Iran: Trafficking of children on the rise

In an article by DW it has been reported that due to the worsening economic situation in Iran, parents are now resorting to selling their children. 

Shiva Nazar Ahari told DW that in Tehran almost anything can be bought on the streets – alcohol, drugs, sex and healthy kidneys. Now babies can be added to the list. She said: “It isn’t new that babies are sold on the street. It is on the rise, however. Desperate people aren’t only selling their organs, but also their kids.”

Shiva is a 32-year-old activist living in Iran’s capital. She has been an advocate for women’s rights and street children for more than 10 years and has seen, in the past few months, the issue being taken up more by society in general.

Habibollah Massoudi Farid, vice chair of the state welfare organization, last month said that there has been an alarming rise in the amount of ads on internet sites and in newspapers of parents selling their children.

Fatemeh Daneshwar of the city council said a few months ago that it was not unheard of for homeless women, drug addicts and prostitutes to sell their babies once they have been born. Apparently many children are bought by beggars and drug dealers for as little as 25 dollars. “The babies are often HIV positive, or themselves addicted. Unfortunately, many don’t live very long.”

Fatemeh has urged residents of the city to let authorities know when they see people begging with small children, and to not give them any money. A resident of Tehran who is a young mother herself cannot comprehend this advice. She said: “Every day I see dozens of women begging on the street with poorly clothed children or babies. Are the authorities blind that we have to call them? They are everywhere.”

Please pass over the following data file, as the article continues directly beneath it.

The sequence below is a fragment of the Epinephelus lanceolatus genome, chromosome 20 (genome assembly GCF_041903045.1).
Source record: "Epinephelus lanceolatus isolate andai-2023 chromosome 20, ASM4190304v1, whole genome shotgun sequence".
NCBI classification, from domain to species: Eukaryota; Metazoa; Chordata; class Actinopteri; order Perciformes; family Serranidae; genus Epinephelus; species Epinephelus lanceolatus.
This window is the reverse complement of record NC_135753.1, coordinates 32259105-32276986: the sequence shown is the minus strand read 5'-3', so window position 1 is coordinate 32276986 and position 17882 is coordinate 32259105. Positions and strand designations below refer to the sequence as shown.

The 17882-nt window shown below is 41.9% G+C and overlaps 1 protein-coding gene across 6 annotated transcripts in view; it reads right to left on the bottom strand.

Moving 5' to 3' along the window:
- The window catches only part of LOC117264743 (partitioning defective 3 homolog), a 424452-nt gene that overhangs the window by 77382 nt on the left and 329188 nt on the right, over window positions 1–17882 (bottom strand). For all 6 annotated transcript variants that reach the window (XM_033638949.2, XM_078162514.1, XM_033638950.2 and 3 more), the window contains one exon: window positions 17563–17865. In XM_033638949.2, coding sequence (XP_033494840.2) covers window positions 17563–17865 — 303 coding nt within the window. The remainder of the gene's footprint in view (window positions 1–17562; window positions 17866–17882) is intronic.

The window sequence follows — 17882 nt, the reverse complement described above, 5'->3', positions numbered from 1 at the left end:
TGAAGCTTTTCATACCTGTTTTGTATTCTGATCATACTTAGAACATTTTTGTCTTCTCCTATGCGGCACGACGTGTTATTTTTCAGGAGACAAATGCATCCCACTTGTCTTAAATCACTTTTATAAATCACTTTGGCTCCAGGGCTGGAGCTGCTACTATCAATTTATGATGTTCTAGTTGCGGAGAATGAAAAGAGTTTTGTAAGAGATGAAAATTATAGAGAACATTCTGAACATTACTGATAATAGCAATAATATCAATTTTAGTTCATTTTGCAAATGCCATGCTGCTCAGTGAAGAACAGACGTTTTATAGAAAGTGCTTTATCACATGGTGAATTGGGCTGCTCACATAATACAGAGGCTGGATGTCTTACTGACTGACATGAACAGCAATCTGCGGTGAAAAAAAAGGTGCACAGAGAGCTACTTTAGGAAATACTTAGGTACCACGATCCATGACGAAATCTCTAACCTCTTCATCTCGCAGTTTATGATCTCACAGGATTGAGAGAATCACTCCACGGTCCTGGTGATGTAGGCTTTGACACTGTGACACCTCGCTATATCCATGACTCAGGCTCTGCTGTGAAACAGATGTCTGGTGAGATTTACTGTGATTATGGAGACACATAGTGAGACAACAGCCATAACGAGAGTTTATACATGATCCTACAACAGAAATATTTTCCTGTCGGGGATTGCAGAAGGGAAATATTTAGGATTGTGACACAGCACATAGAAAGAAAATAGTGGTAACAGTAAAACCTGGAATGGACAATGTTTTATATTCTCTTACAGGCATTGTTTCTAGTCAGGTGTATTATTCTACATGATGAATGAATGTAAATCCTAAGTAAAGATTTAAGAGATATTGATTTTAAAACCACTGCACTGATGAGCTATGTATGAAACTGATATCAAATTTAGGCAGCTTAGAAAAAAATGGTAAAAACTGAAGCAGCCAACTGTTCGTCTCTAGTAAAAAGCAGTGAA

Tehran which is already home to around 14 million people sees numerous new residents arrive from poorer parts of the country in the search for a job. However hope quickly turns to disappointment because the country’s whole economy is dire, and has been for some years. Even the lifting of international sanctions after the 2015 Iran deal has failed to bring change for the better.

“October oil exports were three times higher than at the same time last year, yet only half of the approximately 1.2 million jobs needed to keep pace with young people entering the workforce every year are created, according to official statistics. Women are especially affected. Some parts of the country see unemployment among women as high as 70 percent. The jobless in Tehran often turn to begging, prostitution or drug dealing.”

Dealing drugs is a business that is booming in Iran, despite the fact that if caught and convicted they could be sentenced to death. Approximately 100 people start taking drugs every day and nearly three quarters become addicted official government figures say. It is said that around 3 million of Iran’s 80 million population is addicted to drugs. 

Mahoud Lotfi from the Tehran NGO ‘For Children’s Rights; said: “Not every mother or family who sells her baby or child is drug addicted. (…) Many families suffer from extreme poverty. They are desperate. They sell their children in the hope they will find a better future. The children often end up with beggars. Or they become street workers.”

The state is unable to deal adequately with problem like this, but it is even more hesitant to deal with activists. Shiva has been imprisoned several times for charges such as “spreading propaganda against the system”. She spent nearly the whole of 2010 in prison and was unable to finish her studies.